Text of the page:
All too often, we worry about things we cannot control. We worry about it raining on our wedding day, how our boss will react when we ask for a few days off, about the way our brother-in-law will behave at Thanksgiving, and a slew of other matters that we simply can’t influence. We go through life allowing ourselves to feel anxious about things we have no power over, as if we are somehow to be held responsible for them.
The fact of the matter is that life is filled with uncertainty and our ability to discern between the uncertainties we should act on and those we should just accept is key to our own happiness.
At the root of our desire to control the circumstances life throws at us is simply our survival instinct. If we have complete control over everything, we can avoid insecurities, discomfort, and self-doubt. In essence, control is a measure of protection.
Without it, we are left with feelings of despair, powerlessness, or even rage. But no matter what concerns you hold close to your heart, worrying about them is no way to live. The anxiety you feel from worry can actually stop you from enjoying life and experiencing greater personal growth. So how do you train your mind to stop worrying about things you can’t control? The following solutions should be helpful in enabling you to tone down your anxiety about the future.
Face Your Fears
In many ways, confronting your fears head-on can be helpful and even cathartic. You can do this on a daily or weekly basis by writing down what makes you anxious. Whether it’s worrying about what people think of you, what the day will bring, or anything else, simply sitting and rationally examining your fears can help you gain perspective.
When you take a deep dive into what you’re worried about, you may find that if you break those feelings down, many of them are based on fear of situations that are extremely unlikely to occur, or are of little consequence. Facing your fears can help you understand your own motivations; self-knowledge is an important aspect of achieving inner peace.
React With Intention
Although we don’t always have control over what happens to us in life, we can control how we react. For example, if a person was unkind or hurt you, you can react in a plethora of different ways. You could hang on to resentment, hate, and anger, or you could turn your hurt into understanding and compassion. By focusing on a desire for peace in all aspects of your life, you take back control. You can choose how you are going to react and how you let others make you feel.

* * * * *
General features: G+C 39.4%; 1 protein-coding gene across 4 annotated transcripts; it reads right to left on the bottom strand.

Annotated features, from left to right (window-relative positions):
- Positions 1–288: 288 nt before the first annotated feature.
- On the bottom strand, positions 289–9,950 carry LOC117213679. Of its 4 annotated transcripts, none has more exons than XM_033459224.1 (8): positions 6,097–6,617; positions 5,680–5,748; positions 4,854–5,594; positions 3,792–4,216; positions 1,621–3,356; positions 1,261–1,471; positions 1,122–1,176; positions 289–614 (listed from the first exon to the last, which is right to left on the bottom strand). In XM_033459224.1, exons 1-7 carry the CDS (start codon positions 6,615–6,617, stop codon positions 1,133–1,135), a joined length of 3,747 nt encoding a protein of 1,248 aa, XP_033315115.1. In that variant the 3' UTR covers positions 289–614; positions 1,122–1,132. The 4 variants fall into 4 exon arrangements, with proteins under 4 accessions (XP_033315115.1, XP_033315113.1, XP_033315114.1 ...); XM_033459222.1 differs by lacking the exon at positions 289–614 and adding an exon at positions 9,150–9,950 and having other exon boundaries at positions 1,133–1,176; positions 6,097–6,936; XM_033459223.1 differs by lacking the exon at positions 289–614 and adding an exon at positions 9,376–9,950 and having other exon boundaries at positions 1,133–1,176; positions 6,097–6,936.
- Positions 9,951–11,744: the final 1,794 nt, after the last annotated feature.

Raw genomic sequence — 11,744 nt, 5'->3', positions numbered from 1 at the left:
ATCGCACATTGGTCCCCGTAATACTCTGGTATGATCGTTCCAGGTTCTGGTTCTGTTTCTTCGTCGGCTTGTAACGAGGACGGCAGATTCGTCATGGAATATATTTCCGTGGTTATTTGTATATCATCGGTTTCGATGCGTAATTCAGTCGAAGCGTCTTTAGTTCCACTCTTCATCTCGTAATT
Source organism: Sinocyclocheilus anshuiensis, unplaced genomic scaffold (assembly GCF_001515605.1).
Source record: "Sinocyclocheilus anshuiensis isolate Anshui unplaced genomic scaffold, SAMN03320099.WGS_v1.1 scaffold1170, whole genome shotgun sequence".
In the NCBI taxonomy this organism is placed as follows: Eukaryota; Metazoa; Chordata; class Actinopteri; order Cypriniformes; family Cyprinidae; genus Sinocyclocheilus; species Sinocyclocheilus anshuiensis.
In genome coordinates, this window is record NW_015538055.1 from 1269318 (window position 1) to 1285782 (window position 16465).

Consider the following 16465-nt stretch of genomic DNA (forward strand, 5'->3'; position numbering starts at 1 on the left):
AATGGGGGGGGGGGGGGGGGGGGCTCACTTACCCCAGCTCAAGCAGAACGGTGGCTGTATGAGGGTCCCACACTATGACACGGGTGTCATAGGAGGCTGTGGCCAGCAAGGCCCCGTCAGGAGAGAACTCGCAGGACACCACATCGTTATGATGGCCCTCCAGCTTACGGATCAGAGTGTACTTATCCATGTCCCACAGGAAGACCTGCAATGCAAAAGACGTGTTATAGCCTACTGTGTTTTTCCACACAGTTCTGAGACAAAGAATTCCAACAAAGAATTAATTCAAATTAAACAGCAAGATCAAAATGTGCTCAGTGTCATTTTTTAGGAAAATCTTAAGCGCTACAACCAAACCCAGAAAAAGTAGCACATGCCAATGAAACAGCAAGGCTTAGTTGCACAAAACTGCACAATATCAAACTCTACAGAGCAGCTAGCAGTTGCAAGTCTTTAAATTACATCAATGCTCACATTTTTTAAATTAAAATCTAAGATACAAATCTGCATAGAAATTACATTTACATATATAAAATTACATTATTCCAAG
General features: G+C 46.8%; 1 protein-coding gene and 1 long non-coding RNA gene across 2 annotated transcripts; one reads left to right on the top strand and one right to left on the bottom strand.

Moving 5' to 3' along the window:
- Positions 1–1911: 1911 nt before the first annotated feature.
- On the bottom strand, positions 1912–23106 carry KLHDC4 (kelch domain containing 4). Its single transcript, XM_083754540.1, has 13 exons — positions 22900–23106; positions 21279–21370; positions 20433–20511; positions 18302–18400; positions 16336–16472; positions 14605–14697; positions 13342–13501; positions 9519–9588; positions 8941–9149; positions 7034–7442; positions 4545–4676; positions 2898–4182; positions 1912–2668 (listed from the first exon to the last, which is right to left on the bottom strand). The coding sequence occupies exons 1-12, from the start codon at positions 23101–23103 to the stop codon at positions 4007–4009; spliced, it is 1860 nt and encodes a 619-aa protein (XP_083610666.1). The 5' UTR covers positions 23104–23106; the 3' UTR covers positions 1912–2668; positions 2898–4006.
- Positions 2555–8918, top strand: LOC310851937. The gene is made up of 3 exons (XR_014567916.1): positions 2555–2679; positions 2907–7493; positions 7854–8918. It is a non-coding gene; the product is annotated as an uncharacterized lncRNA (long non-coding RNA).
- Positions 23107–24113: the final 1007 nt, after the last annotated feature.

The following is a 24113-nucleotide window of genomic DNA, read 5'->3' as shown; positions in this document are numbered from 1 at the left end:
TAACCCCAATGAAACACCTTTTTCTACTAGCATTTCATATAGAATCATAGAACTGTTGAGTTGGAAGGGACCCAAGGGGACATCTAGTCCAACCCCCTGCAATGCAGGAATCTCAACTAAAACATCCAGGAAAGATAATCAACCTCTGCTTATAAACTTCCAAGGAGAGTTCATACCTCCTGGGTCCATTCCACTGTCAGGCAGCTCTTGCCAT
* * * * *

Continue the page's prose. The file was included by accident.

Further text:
Live in the Moment
The root of fear and worry is anxiety about the future. But the only thing that exists is what is happening right now. People who are trying to control their lives are living in the future. Instead, work on creating opportunities in the present moment. One of the easiest ways to do this is by practicing meditation and mindfulness. You can also take 15 minutes to go for a walk, write in a journal, or call a friend. Give yourself a timeout to refocus on what is happening now.
Let Go of Your Fears
Perhaps you find yourself most worried when you are about to speak in public or when you are in social situations. While you could simply try to avoid people because of your social anxiety, that isn’t very practical. A more reasonable solution is to let go of your expectations and fear of the outcome. Instead of feeling terrified, work on controlling your attitude toward the event.
As mentioned, worry is a way to protect us from the unexpected. But if you let go of that fear, you embrace new opportunities that you otherwise may have missed. Giving yourself permission to let go and overcome your worries can be very freeing.
Seek Professional Help
Whether you have been a “worrier” all your life or you recently started feeling anxious, it can be an exceedingly difficult way to live. A common misconception is that worrying will make you feel safer about the things you cannot control. But that could not be further from the truth. Many people try to handle their anxieties on their own, but it’s often not effective.
Handling your anxieties alone can be hard, but it is easy to connect with a professional therapist to get some help in overcoming your worries. Sometimes, all you need is a sounding board to talk through what’s on your mind, and have a professional provide you with some techniques for gaining perspective and lowering your stress.
Regardless of how you choose to handle your worries, it’s vital to your mental and physical health that you address these concerns. You deserve to be happy and should not let your anxiety get in the way.
- Leotti, L. A., Iyengar, S. S., & Ochsner, K. N. (2010). Born to choose: the origins and value of the need for control. Trends in cognitive sciences, 14(10), 457–463. https://doi.org/10.1016/j.tics.2010.08.001
- Shapiro, D. H., Jr, Schwartz, C. E., & Astin, J. A. (1996). Controlling ourselves, controlling our world. Psychology’s role in understanding positive and negative consequences of seeking and gaining control. The American psychologist, 51(12), 1213–1230. https://doi.org/10.1037//0003-066x.51.12.1213